On May 22, 1949, former secretary of defense James Forrestal fell from the sixteenth floor of a building in Bethesda, Maryland. His death was investigated by the US Navy, but the official report listed no definitive cause.
On May 2, 1957, US senator and staunch anti-Communist advocate Joseph McCarthy died of acute hepatitis. No cause was given and no autopsy was ever conducted.
On November 22, 1963, President John F. Kennedy was assassinated while visiting Dallas, Texas. The ensuing investigation would inspire a controversy that would last well into the twenty-first century.
Three of the most important men in the fight against global communism all died in sinister circumstances. In the span of fourteen years, Forrestal, McCarthy, and Kennedy, three men who were great friends during their lives, were all effectively removed from international politics.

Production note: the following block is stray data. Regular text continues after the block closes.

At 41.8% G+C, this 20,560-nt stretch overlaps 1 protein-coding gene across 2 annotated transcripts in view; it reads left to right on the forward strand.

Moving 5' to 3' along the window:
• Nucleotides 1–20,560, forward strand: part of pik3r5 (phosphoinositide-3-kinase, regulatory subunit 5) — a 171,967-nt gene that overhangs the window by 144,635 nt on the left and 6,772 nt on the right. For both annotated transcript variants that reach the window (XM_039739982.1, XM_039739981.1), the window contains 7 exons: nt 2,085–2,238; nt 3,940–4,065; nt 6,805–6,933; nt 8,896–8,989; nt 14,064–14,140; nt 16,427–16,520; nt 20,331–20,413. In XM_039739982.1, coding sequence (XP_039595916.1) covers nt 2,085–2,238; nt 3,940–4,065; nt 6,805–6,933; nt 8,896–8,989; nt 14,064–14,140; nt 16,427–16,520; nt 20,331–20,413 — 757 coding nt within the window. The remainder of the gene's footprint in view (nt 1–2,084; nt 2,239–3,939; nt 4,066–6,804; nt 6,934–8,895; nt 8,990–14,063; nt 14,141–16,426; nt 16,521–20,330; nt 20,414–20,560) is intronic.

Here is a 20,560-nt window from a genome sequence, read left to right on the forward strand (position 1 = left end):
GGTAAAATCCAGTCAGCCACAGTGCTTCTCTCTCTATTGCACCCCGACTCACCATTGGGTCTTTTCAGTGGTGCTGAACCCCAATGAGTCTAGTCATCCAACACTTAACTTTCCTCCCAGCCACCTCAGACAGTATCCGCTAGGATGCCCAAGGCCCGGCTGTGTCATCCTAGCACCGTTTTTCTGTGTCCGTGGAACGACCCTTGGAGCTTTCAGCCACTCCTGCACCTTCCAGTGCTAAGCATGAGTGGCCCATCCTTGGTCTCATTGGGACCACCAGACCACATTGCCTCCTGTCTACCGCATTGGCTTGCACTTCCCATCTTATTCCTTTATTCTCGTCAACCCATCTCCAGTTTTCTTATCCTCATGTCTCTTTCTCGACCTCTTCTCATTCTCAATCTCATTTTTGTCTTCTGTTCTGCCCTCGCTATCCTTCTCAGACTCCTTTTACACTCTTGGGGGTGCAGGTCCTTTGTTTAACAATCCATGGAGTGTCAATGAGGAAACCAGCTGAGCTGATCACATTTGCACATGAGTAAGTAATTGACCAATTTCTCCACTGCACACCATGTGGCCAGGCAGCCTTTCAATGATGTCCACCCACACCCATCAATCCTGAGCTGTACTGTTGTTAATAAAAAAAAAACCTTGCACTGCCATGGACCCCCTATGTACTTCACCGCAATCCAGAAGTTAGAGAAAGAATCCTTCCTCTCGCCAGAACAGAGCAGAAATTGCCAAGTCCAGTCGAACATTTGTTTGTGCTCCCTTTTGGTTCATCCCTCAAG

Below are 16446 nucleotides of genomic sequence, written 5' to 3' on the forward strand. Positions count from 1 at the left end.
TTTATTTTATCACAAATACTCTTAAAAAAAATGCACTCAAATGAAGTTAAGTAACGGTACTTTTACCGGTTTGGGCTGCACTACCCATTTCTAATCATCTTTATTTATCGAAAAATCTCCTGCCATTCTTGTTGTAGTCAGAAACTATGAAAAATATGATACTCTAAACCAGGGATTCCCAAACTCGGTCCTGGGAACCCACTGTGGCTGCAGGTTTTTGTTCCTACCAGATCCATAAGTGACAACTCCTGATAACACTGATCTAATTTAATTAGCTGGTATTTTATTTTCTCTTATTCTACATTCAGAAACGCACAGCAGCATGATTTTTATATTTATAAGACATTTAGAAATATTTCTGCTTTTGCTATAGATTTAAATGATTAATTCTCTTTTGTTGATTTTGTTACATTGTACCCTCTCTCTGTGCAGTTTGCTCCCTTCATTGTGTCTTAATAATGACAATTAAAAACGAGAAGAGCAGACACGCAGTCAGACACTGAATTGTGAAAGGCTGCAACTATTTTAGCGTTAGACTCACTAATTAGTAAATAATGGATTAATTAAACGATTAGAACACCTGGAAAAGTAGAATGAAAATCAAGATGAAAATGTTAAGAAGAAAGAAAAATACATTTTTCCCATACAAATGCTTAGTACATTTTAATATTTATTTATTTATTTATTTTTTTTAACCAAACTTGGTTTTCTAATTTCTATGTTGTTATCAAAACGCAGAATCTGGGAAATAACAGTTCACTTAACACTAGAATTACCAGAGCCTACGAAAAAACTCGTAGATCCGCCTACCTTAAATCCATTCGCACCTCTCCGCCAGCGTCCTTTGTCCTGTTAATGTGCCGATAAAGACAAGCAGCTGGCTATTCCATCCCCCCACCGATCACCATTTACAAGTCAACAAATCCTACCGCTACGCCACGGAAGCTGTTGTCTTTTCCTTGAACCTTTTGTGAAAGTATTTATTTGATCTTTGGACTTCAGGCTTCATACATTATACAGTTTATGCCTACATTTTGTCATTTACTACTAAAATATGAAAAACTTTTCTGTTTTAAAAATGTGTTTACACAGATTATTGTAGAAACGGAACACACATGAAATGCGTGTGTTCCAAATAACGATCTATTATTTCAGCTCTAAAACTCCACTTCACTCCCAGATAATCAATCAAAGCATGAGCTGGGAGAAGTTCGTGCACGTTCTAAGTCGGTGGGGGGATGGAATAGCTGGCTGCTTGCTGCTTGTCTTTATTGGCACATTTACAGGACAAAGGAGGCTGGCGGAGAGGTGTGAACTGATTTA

J. C. Hawkins refuses to believe this is a coincidence. His new exposé, Betrayal at Bethesda, presents an alternate theory to all three deaths. The men were too closely connected in their policies and political careers for their deaths to be written off as unrelated. Hawkins not only challenges the historical record but also shows how each man died for the ideals they collectively held in such high esteem.
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About the Author
J. C. Hawkins was born and raised in Sewickley, Pennsylvania. He went on to attend Princeton University and serve as a strategic communications executive for some of the United States' biggest companies.
Hawkins's political blog, The Forgotten Street, is followed by readers around the globe. For more information about his work, he invites you to visit TheForgottenStreet.com. Hawkins currently lives in St. Augustine, Florida.